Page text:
Tarek Ibrahim received his B.S. degree in physics in 1985 from the Faculty of Science, Alexandria University, Egypt. In 1995, he received his M.S. degree and his Ph.D. degree in 1998 from Northeastern University, Boston, MA, USA under the supervision of Professor Pran Nath. In his Ph.D. thesis, he investigated CP violating effects in N=1 supergravity unification models of particle physics. He continued working on these topics during his postdoctoral work (1998-2010) at the University of Northeastern in Pran Nath group. He was awarded the Shoman Prize in Physics, an Arab world level prize, received from Jordan for the year 2000. He received the University of Alexandria Award in physics in 2001. He was awarded the State of Egypt Prize in physical sciences from the Academy of Scientific Research and Technology for the year 2001. His principal area of research is the phenomenology of N = 1 supersymmetric theories. Within this supersymmetric framework several topics have been explored. These include explicit CP and T violations arising as a consequence of large phases from the complex couplings in the soft supersymmetry breaking sector of supergravity. Implications of these for a wide range of SUSY phenomenology were investigated. These include the electric dipole moments of the electron, the muon and the neutron, direct detection and density of dark matter, anomalous magnetic moment of muon, proton lifetime, Higgs masses and mixings, decay of B0 mesons, squark decays, neutral and charged Higgs couplings, and decays and radiative corrections of third generation fermions masses.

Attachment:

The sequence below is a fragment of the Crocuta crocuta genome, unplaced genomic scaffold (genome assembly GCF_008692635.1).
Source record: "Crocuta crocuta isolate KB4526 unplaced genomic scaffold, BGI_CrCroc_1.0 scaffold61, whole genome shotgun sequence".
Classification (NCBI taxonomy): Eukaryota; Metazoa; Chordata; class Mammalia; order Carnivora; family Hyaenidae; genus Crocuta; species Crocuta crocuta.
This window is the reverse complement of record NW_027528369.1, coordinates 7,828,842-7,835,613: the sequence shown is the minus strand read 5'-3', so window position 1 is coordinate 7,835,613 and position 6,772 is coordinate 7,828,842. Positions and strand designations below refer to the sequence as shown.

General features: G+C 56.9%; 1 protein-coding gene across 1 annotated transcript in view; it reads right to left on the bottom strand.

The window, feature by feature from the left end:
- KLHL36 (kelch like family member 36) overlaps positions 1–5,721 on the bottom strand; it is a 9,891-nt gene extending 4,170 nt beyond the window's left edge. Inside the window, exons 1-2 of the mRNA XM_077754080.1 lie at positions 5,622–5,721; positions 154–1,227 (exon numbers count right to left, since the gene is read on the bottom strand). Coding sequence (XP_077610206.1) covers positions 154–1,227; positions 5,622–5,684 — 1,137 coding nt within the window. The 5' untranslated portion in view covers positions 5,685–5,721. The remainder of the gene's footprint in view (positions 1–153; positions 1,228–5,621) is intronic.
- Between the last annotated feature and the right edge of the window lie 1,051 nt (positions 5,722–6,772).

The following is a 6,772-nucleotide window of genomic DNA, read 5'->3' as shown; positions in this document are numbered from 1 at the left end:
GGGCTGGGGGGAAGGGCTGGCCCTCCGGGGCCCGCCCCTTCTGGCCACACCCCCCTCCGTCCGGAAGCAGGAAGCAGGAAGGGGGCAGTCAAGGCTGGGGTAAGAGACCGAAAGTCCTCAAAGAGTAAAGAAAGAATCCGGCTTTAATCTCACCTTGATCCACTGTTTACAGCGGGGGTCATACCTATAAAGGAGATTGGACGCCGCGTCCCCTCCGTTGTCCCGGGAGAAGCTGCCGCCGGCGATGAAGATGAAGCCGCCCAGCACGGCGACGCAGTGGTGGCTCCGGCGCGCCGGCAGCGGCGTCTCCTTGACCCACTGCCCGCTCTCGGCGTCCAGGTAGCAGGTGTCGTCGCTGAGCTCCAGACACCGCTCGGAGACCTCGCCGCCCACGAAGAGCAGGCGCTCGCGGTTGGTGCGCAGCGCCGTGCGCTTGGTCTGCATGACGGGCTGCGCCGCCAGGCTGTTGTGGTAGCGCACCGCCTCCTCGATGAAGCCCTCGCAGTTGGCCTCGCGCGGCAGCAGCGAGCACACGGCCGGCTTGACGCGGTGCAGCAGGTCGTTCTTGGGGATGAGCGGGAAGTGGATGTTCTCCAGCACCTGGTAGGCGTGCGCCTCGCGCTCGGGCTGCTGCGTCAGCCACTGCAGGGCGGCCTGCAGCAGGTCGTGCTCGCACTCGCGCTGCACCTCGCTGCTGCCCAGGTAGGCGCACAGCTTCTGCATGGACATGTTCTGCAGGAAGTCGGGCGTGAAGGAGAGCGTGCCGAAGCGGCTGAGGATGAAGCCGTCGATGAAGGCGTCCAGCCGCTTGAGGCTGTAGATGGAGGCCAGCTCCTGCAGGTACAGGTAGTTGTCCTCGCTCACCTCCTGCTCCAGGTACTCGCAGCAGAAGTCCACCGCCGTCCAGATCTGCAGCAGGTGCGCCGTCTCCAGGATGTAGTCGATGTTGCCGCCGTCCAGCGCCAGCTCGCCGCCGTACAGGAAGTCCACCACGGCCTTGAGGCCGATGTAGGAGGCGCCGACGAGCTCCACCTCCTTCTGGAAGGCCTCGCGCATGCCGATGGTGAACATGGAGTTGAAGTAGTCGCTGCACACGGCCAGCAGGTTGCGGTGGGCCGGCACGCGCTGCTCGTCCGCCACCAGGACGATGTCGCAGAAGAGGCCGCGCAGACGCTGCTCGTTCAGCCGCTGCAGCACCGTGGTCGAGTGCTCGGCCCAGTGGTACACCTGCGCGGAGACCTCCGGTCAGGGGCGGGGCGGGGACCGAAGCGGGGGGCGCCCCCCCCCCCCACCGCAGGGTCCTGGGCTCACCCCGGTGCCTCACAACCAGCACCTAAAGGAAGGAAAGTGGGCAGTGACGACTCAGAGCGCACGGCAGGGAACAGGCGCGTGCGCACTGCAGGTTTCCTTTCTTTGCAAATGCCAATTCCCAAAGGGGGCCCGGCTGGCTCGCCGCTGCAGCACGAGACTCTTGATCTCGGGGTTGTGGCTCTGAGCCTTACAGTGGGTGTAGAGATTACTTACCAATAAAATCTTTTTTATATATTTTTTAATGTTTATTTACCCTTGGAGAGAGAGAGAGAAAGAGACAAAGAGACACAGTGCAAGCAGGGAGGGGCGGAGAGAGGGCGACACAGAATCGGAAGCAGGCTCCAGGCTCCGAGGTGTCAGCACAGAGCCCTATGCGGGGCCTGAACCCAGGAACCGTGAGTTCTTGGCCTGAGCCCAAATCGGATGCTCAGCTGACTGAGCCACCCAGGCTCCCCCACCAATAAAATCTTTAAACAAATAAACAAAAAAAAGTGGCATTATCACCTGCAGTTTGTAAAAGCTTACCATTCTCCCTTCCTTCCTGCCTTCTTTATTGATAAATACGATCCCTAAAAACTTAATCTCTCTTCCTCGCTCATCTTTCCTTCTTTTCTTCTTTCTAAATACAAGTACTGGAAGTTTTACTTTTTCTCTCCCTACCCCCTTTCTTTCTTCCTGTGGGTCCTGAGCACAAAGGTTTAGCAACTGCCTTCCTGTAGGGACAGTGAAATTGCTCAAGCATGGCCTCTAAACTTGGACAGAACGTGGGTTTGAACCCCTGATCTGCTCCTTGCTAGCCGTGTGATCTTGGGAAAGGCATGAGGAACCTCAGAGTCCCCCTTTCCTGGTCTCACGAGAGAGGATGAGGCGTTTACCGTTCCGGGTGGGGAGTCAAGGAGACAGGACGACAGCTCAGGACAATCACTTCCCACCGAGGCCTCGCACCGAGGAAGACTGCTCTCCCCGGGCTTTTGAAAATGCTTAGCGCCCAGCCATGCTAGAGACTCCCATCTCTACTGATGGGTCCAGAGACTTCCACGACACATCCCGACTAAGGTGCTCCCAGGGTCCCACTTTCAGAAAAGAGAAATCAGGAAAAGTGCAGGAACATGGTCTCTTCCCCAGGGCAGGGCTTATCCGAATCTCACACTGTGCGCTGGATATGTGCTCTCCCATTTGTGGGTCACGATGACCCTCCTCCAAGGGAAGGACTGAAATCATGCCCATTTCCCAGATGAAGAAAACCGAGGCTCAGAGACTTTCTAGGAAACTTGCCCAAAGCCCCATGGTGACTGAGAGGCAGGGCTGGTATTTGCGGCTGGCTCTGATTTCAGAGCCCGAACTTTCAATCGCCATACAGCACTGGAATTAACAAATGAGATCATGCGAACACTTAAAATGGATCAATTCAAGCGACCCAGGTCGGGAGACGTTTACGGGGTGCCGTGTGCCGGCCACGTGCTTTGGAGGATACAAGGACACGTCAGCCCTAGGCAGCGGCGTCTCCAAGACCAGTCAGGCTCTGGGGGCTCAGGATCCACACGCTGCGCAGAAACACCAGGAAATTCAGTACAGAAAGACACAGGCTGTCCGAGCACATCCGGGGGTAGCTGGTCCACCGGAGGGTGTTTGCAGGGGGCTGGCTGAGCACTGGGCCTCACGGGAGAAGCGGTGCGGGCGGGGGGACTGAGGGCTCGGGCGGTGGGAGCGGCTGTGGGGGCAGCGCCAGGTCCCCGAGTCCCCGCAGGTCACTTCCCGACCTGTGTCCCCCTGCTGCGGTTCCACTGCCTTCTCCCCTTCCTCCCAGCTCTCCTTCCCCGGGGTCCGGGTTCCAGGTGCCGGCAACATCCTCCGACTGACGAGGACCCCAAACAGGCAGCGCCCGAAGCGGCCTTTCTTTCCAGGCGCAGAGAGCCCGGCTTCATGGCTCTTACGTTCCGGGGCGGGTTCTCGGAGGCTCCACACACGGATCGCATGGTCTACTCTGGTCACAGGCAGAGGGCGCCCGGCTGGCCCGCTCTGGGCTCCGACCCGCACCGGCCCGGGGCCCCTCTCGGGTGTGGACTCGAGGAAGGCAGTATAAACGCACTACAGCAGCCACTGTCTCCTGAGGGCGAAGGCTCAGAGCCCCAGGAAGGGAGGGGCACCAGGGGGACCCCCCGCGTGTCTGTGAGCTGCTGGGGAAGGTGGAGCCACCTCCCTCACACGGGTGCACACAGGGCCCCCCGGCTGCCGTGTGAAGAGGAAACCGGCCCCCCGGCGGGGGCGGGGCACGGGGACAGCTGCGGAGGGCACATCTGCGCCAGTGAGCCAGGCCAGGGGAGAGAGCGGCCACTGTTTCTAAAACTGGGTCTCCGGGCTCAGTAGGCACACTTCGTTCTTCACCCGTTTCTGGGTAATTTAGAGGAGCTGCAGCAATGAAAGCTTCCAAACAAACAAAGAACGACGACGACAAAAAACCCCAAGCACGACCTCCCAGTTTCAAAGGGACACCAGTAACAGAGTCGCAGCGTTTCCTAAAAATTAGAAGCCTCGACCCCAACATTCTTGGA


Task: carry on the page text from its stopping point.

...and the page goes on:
Biography Updated on 26 January 2011